Reporters from CNN, CBS, USA Today, the New York Daily News and the Charleston Gazette examined media coverage of the Sago Mine Disaster that killed 12 miners and resulted in one of the most controversial media accounts of the 21st century.
“Searching for a Miracle: Media Coverage of the Sago Mine Disaster” was held at 7:30 p.m. Monday, Feb. 13 in the Mountainlair Ballroom on WVU’s downtown campus. The event was open to the public.
The event, coordinated by the WVU Perley Isaac Reed School of Journalism and sponsored by the university’s prestigious Festival of Ideas, covered the challenges faced by journalists covering the story, the lessons they learned and the role that 24-hour news coverage may have played in one of the biggest media faux paus of the century.
Panelists includes CNN’s Randi Kaye; CBS’ Sharyn Alfonsi and Mike Solmsen; USA Today’s Mark Memmott; the Charleston Gazette’s Scott Finn; and the New York Daily News’ Derek Rose. Kelly McBride, the Poynter Institute’s ethics faculty member, will moderate the panel, which was covered in its entirety by C-SPAN cable network and will be rebroadcast.
“The Sago Mine Disaster was a tragedy that hit close to home for us at West Virginia University because of our close proximity to the disaster. As journalism educators, it also provided us with a unique opportunity to teach our students about the challenges of covering crises in a 24-hour news cycle,” said Interim Dean Maryanne Reed. “We were proud to host this debate and felt it was our responsibility to help lead this national discussion.”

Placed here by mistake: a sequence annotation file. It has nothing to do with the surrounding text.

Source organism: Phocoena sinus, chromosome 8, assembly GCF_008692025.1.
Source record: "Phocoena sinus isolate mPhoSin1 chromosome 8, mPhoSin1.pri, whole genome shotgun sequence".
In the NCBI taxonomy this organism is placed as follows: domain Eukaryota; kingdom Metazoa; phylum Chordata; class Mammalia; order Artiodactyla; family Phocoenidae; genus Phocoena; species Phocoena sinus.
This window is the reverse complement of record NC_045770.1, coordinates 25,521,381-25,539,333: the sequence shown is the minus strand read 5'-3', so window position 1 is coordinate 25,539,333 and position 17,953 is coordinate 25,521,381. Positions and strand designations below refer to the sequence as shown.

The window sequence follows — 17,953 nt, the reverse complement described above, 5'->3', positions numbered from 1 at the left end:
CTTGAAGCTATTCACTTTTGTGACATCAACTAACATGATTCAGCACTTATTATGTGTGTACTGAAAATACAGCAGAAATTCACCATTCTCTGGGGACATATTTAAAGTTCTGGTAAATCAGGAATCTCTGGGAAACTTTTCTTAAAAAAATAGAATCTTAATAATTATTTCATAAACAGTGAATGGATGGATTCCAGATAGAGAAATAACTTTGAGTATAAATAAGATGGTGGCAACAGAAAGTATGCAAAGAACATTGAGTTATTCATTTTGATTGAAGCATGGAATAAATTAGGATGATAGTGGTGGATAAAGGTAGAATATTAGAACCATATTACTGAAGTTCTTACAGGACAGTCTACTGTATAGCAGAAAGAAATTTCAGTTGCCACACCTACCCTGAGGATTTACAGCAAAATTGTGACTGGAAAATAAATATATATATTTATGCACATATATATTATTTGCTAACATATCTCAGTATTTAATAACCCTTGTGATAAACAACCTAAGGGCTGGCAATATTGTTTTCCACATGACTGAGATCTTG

On Jan. 2, 2006, an explosion in the Sago Mine in Tallmansville, W.Va., trapped 13 miners and began a two-day rescue mission to find and save them. Newspapers, radio and television reported just before midnight on Jan. 3 that 12 of the 13 miners had survived. National news broadcasters documented the families’ euphoria. Newspaper headlines throughout the country sang out in large black letter on their front pages the next morning that all 12 miners had survived.
In the end, only one miner, 27-year-old Randal McCloy Jr., lived, and the Sago explosion became the worst mining disaster in the U.S. since a 2001 explosion in Alabama killed 13 and the worst in West Virginia since the 1968 Farmington Mine disaster in Marion County took 78 lives.
But for three hours, family members, the media and the country believed there had been another “miracle” in the minds, much like the July 2002 rescue of nine miners from the flooded Quecreek Mine in Somerset County, Pa.
When the news of the miners’ deaths came at 3 a.m., family members were shocked and angered, and a nation questioned why they were told the miners were alive. Some newspapers and radio and television stations apologized, while others said they reported what they were told.